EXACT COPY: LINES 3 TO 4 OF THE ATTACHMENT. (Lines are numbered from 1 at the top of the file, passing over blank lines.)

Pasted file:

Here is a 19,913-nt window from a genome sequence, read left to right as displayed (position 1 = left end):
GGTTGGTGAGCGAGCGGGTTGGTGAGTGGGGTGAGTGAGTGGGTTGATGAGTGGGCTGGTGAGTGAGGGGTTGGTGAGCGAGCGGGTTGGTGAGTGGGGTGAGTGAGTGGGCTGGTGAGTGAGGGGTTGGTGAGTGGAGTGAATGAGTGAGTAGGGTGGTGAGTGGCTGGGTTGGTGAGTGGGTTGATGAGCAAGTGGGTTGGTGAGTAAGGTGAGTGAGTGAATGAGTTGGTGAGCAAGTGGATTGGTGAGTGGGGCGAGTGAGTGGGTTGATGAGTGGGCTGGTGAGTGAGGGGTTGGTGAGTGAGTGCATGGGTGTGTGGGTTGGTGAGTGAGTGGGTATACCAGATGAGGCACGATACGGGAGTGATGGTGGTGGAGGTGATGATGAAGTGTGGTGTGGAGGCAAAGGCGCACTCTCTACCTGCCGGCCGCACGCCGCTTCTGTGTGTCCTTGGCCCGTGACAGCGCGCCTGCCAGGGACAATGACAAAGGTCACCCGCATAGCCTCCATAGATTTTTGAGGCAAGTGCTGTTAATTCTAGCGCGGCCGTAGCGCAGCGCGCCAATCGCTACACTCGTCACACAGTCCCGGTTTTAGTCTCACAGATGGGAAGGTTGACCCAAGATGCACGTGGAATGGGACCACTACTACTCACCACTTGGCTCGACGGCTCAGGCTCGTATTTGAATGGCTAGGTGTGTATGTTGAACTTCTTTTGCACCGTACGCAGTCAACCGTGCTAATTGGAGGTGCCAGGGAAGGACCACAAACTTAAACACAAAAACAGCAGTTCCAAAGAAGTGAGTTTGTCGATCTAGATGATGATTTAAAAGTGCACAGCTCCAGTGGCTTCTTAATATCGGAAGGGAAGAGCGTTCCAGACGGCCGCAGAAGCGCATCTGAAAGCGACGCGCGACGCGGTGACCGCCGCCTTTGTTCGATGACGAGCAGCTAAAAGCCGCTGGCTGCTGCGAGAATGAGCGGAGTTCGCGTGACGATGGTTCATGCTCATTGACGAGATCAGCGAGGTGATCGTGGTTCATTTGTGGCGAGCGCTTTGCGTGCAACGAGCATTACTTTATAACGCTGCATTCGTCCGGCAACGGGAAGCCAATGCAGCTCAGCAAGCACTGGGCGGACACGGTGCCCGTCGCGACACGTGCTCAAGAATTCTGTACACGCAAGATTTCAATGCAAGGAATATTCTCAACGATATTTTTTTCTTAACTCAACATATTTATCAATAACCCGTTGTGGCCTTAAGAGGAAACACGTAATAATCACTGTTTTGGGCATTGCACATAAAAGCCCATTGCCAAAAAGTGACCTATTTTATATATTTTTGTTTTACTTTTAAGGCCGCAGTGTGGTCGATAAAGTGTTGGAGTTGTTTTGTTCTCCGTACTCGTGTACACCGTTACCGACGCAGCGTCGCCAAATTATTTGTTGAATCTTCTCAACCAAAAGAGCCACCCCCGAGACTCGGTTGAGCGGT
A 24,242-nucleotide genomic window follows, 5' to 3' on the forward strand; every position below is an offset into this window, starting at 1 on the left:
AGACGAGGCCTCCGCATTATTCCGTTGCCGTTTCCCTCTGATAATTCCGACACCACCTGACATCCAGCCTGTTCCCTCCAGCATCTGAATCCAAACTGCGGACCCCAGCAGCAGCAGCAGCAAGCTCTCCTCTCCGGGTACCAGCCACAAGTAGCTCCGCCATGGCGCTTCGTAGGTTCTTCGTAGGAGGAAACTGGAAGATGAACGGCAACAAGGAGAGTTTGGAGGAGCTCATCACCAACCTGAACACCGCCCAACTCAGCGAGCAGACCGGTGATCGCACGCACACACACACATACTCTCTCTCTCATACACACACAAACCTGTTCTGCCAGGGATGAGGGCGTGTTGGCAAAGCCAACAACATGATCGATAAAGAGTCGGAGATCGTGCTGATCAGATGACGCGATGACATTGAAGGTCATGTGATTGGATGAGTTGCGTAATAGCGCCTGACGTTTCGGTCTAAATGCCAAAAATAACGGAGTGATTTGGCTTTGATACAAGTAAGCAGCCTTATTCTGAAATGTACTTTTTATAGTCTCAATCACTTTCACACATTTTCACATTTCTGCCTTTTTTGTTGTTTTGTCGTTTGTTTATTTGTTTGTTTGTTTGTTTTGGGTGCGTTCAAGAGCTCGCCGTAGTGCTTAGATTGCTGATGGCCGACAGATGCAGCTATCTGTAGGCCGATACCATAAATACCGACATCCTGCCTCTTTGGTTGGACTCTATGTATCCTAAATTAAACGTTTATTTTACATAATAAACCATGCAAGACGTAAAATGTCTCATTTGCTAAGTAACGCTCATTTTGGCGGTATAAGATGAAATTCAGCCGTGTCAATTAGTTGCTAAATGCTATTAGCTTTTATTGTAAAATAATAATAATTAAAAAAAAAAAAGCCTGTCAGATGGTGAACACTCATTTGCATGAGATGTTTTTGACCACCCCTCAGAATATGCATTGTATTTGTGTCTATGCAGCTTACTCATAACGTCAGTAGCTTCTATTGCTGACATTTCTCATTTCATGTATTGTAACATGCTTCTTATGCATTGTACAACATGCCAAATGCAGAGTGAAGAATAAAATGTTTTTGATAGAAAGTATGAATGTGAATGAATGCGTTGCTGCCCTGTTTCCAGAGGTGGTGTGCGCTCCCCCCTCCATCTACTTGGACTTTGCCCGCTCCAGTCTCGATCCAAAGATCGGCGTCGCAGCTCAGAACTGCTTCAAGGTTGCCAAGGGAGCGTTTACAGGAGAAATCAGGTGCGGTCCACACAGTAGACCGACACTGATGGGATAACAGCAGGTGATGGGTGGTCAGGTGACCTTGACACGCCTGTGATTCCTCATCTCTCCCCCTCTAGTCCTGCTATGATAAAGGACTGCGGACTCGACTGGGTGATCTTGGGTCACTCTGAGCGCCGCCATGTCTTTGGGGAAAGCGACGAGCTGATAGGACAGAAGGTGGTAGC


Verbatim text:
A 24,242-nucleotide genomic window follows, 5' to 3' on the forward strand; every position below is an offset into this window, starting at 1 on the left:
AGACGAGGCCTCCGCATTATTCCGTTGCCGTTTCCCTCTGATAATTCCGACACCACCTGACATCCAGCCTGTTCCCTCCAGCATCTGAATCCAAACTGCGGACCCCAGCAGCAGCAGCAGCAAGCTCTCCTCTCCGGGTACCAGCCACAAGTAGCTCCGCCATGGCGCTTCGTAGGTTCTTCGTAGGAGGAAACTGGAAGATGAACGGCAACAAGGAGAGTTTGGAGGAGCTCATCACCAACCTGAACACCGCCCAACTCAGCGAGCAGACCGGTGATCGCACGCACACACACACATACTCTCTCTCTCATACACACACAAACCTGTTCTGCCAGGGATGAGGGCGTGTTGGCAAAGCCAACAACATGATCGATAAAGAGTCGGAGATCGTGCTGATCAGATGACGCGATGACATTGAAGGTCATGTGATTGGATGAGTTGCGTAATAGCGCCTGACGTTTCGGTCTAAATGCCAAAAATAACGGAGTGATTTGGCTTTGATACAAGTAAGCAGCCTTATTCTGAAATGTACTTTTTATAGTCTCAATCACTTTCACACATTTTCACATTTCTGCCTTTTTTGTTGTTTTGTCGTTTGTTTATTTGTTTGTTTGTTTGTTTTGGGTGCGTTCAAGAGCTCGCCGTAGTGCTTAGATTGCTGATGGCCGACAGATGCAGCTATCTGTAGGCCGATACCATAAATACCGACATCCTGCCTCTTTGGTTGGACTCTATGTATCCTAAATTAAACGTTTATTTTACATAATAAACCATGCAAGACGTAAAATGTCTCATTTGCTAAGTAACGCTCATTTTGGCGGTATAAGATGAAATTCAGCCGTGTCAATTAGTTGCTAAATGCTATTAGCTTTTATTGTAAAATAATAATAATTAAAAAAAAAAAAGCCTGTCAGATGGTGAACACTCATTTGCATGAGATGTTTTTGACCACCCCTCAGAATATGCATTGTATTTGTGTCTATGCAGCTTACTCATAACGTCAGTAGCTTCTATTGCTGACATTTCTCATTTCATGTATTGTAACATGCTTCTTATGCATTGTACAACATGCCAAATGCAGAGTGAAGAATAAAATGTTTTTGATAGAAAGTATGAATGTGAATGAATGCGTTGCTGCCCTGTTTCCAGAGGTGGTGTGCGCTCCCCCCTCCATCTACTTGGACTTTGCCCGCTCCAGTCTCGATCCAAAGATCGGCGTCGCAGCTCAGAACTGCTTCAAGGTTGCCAAGGGAGCGTTTACAGGAGAAATCAGGTGCGGTCCACACAGTAGACCGACACTGATGGGATAACAGCAGGTGATGGGTGGTCAGGTGACCTTGACACGCCTGTGATTCCTCATCTCTCCCCCTCTAGTCCTGCTATGATAAAGGACTGCGGACTCGACTGGGTGATCTTGGGTCACTCTGAGCGCCGCCATGTCTTTGGGGAAAGCGACGAGCTGATAGGACAGAAGGTGGTAGC